(c) without obtaining the consent of the third party; or
(d) without taking reasonable steps under the National Privacy
Principle 1.5 to ensure that the third party is or has been
made aware of the matters listed in National Privacy Principle
The TPID covers family histories, and it also covers personal
information taken from patients about non-family members,
recorded in the context of the patient's relevant interpersonal
relationships. Thus, GPs, psychiatrists, and other mental
health practitioners treating stress, anxiety conditions and
other mental health issues can safely record verbatim information
about third parties in order to assess, diagnose, treat or
care for a person's health.
Can I collect family and social history
in order to produce a medico-legal report?
The Temporary Public Interest Determination (TPID) is not
intended to prohibit doctors from collecting family and social
histories in order to produce medico-legal reports. The terms
of the TPID, at the time of this publication, are being considered
during the Office of the Federal Privacy Commissioner's public
consultation process, before any ongoing Public Interest Determination
(PID) in the area is declared. Whether any such PID needs
to cover any or all medico-legal assessments is being considered.
Can I release patient information to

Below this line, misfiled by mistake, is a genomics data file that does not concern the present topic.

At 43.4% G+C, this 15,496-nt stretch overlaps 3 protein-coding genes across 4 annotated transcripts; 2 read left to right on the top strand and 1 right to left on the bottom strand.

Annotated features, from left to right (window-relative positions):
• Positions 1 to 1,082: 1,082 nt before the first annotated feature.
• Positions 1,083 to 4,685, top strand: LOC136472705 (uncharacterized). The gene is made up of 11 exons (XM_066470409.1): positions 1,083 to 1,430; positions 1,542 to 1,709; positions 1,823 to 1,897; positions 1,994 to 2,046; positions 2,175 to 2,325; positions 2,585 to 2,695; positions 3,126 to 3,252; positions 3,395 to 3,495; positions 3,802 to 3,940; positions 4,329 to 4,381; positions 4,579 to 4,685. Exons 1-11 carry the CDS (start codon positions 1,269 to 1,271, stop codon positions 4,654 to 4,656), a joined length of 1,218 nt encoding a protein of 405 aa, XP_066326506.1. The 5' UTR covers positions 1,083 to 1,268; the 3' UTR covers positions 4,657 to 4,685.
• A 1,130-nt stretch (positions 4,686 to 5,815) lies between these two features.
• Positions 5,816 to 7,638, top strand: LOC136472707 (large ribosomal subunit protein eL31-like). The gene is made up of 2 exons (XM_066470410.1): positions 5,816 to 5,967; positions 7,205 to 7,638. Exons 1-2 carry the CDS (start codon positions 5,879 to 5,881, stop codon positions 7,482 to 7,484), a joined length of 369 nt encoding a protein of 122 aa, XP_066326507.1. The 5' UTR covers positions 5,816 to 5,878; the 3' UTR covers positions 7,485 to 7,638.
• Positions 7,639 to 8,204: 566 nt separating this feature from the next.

A patient must give implied or express consent for their personal
information to be collected. Once the doctor has collected
patient information it may be used or disclosed for the main
reason it was collected or for other directly related purposes
if the person would reasonably expect this. Otherwise, further
consent is required for its use or disclosure.
If the main purpose of collecting patient information is to
assess, diagnose and treat a patient, then the use or disclosure
of that information to others in the treating team for that
particular episode of care is a directly related secondary
disclosure that is likely to be within the reasonable expectation
of the patient, and further consent is not required. This
should have been explained to the patient at the time of the
collection. On the other hand, its disclosure, say, for the